What I am saying, is that the Japanese have committed crimes far worse than any other criminal. If you look at criminal records, sure, you see no Japanese there, but that’s because they are conspiring our demise. They are the vermin that are undermining the foundation of America. They are all guilty in some way or form.

(KOREMATSU leaps out of his seat and tackles FAHY. He punches him, over, and over, until COLLINS pulls him back.)

KOREMATSU:

You little, scheming, liar. You bastard! I believe in the American dream just as much as you do. Why do you think I came here?

MURPHY:

Ladies and gentlemen, the court is adjour-

FAHY:

(to STONE) You see? You see the monster behind the man? There is a demon behind that that innocent face! (Wipes blood from his mouth.) This is just one example of what the Japs do.

(KOREMATSU spits at FAHY)

STONE:

Ladies and gentlemen, the court is adjourned. We will announce our decision within the next hour. (Pounds his gavel)

KOREMATSU:

Good. I’ll be glad to get out of this hell hole. (To FAHY). Do you want to know why I’m here? When my parents were young kodomo, growing up in a rice field, working day and night, they dreamed at night of this, this… land of the people. Of the free. They raised up enough money, and got out of that country as fast as they could. It was a tough life, in America, but it was worth it. My parents have seen this nation decay.. They have seen battles fought and won. Our nation is collapsing as we speak. Our foundations are vanishing, as we tumble down, deeper and deeper into a bottomless cavern. People are giving up their lives in order to save it, but the biggest battle of WWII, the most meaningful one, is right here, right now. (Pounds his fist on the table every time he says America.) America vs. America in America of America starring American people and American lives. No, I’m sorry… just, no.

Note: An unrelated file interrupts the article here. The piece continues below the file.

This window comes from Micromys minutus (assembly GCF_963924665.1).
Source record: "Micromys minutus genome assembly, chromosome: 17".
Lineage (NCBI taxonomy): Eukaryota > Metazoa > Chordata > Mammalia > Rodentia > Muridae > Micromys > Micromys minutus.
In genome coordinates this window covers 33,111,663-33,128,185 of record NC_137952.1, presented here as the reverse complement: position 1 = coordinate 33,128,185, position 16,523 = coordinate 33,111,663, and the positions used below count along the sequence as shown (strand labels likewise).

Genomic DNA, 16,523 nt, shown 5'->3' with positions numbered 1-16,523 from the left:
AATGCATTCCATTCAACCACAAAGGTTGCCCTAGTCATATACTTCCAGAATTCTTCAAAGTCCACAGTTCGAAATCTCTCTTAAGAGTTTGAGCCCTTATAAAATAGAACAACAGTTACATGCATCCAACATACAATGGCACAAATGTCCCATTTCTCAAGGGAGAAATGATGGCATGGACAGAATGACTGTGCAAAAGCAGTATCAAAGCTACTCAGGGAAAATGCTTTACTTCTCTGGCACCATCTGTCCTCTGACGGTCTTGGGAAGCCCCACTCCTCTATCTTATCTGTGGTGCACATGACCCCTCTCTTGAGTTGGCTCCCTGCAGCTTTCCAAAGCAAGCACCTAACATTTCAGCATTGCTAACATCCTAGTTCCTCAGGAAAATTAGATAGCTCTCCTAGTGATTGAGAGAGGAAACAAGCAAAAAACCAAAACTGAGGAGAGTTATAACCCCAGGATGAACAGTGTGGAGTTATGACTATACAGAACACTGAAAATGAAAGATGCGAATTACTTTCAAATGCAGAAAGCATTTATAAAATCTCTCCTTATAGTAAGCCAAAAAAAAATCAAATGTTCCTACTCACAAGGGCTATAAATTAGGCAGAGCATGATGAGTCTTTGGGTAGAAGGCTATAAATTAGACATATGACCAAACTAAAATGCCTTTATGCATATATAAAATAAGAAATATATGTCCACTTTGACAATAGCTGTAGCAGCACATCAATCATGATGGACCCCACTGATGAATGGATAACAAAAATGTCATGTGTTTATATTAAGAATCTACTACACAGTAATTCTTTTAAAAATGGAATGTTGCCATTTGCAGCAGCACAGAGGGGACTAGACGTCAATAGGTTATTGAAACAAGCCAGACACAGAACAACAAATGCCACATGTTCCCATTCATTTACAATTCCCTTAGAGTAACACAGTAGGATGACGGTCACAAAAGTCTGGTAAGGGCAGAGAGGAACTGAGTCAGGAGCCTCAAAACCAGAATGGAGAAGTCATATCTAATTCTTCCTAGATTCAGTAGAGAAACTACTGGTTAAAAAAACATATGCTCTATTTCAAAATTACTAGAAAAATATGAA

(STONE and MURPHY re-enter)

STONE:

It is my duty to deliver the opinion of the court: we find Fred Toyosaburo… guilty as charged.

(There is an uproar in the court. STONE bangs his gavel)

(Crowd fades out. Spotlight on KOREMATSU. KOREMATSU looks up, solemnly, and sheds a tear.)

KOREMATSU:

God bless America.

(Staticky radio plays in the background. Old news segments about the case, how Justice Frank Murphy dissented, and more recent ones about how Fred Korematsu is actually innocent play. Dramatic music mixes in throughout the segments.)

KOREMATSU:

(with conviction) God bless America! And God help us all!

(lights dim)

Tammuz Frankel, Age 12, Grade 7, Hunter College High School, Gold Key

This entry was written by NYC Scholastic Awards and published on November 7, 2013 at 4:00 pm. It’s filed under Dramatic Script, Writing. Bookmark the permalink. Follow any comments here with the RSS feed for this post.